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Degradation of Polyester Diverting Agents with Sodium Hydroxide

IP.com Disclosure Number: IPCOM000245885D
Publication Date: 2016-Apr-15
Document File: 9 page(s) / 421K

Publishing Venue

The IP.com Prior Art Database

Abstract

This paper presents laboratory results documenting the effect of sodium hydroxide on polyester stimulation diverting agents. This body of work applies in general to stimulation when using these types of diverting agents. Well Stimulation, acidizing or hydraulically proppant fractured, success and the resulting Oil and Gas production is dependent on multiple variables for both new well stimulations and refracturing already producing wells. Key variables are the number of fractured stages and the number of perforation clusters effectively stimulated per stage. Fluid placement into multiple perforation clusters is critically important to avoid inefficiencies in production from a low percentage of stimulated clusters contributing to production (i.e. 50% of the clusters contributing to 90% of the production).

Fracturing fluid diverting agents have been used successfully to maximize reservoir contact and better optimize proppant distribution which leads to improved long-term production performance. An effective diversion additive should be specifically designed with a known particle size or range, degradable, and rigid when placed.

Reservoirs with low bottom hole temperatures of 40 oC or less pose a unique challenge for the removal of a diverting agent. A new approach to diverting removal has been developed and studied in the laboratory.

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Page 01 of 9

      Degradation of Polyester Diverting Agents with Sodium Hydroxide Abstract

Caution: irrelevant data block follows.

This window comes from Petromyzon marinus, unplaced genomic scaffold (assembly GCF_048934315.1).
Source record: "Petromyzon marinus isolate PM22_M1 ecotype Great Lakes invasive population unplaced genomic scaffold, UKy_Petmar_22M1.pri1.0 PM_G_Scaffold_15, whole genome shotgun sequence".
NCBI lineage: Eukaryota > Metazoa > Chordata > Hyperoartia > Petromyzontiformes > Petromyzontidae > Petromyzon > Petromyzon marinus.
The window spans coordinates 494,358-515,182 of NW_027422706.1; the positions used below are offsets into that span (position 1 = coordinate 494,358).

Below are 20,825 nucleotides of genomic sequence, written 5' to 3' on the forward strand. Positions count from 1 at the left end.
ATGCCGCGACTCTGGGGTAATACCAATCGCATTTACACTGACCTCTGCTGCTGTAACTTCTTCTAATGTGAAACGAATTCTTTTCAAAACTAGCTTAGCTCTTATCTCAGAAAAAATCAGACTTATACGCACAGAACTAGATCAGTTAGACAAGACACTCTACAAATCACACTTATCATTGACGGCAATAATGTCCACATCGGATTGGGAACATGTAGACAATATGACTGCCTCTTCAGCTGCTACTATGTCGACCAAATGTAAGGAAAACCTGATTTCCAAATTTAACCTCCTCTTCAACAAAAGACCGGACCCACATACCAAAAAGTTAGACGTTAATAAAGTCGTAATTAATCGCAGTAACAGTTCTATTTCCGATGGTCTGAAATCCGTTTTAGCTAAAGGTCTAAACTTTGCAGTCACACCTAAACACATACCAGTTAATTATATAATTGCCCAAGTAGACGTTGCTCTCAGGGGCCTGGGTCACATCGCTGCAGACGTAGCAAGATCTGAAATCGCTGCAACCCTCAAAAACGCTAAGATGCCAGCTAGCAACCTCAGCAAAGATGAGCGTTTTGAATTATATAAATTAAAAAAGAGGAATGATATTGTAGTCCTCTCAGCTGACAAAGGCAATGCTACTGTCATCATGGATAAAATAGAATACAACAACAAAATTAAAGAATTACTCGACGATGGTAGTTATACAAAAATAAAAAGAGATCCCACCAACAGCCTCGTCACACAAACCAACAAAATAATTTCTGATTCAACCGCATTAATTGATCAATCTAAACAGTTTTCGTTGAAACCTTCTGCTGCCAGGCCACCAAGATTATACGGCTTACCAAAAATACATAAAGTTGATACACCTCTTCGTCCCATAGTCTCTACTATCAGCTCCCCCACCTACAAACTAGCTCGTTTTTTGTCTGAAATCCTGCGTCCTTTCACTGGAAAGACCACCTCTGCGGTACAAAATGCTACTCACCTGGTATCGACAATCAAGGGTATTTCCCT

This paper presents laboratory results documenting the effect of sodium hydroxide on polyester stimulation diverting agents. This body of work applies in general to stimulation when using these types of diverting agents. Well Stimulation, acidizing or hydraulically proppant fractured, success and the resulting Oil and Gas production is dependent on multiple variables for both new well stimulations and refracturing already producing wells. Key variables are the number of fractured stages and the number of perforation clusters effectively stimulated per stage. Fluid placement into multiple perforation clusters is critically important to avoid inefficiencies in production from a low percentage of stimulated clusters contributing to production (i.e. 50% of the clusters contributing to 90% of the production).

Fracturing fluid diverting agents have been used successfully to maximize reservoir contact and better optimize proppant distribution which leads to improved long-term production performance. An effective diversion additive should be specifically designed with a known particle size or range, degradable, and rigid when placed.

Reservoirs with low bottom hole temperatures of 40 oC or less pose a unique challenge for the removal of a diverting agent. A new approach to diverting removal has been developed and studied in the laboratory.

Introduction

Fracturing design simulations can be used to optimize treatments based on formation attributes. The primary factors that affect fracture design (Hards et al. 2013) include the following:


• Pay thickness

• Stress profile

• Pore pressure

• Water saturation

Secondary factors affecting fracture design include the following:


• Depth

• Permeability/porosity

• Young's modulus/Poisson's ratio profile
• Lamination

• Brittleness


Page 02 of 9

These geological parameters of the formation and rock properties vary widely, which leads to differing fracturing treatment designs with respect to the following:


• Number of fracturing stages
• Tonnes of proppant

• Proppant type

• Proppant schedule

• Pumping rate

• Fluid type

Effective execution of the designed fracturing treatment in open hole horizontal completions (sliding sleeve, plug and perf or multiple perforation clusters in a cemented completion), or in a horizontal refracturing operation present challenges when trying to obtain an even fracture and proppant distribution amongst all the perforation clusters in a given fracturing stage. The lower-stress clusters will take the majority of the stimulation energy initially, and once a fracture is initiated in a lower stress interval it can be difficult to break down the higher-stress clusters. The use of a diversion agent can seal off the lower-stress clusters or previously fractures zone and divert the fracturing treatment to other perforation clusters to achieve a higher density of fractures. Higher dens...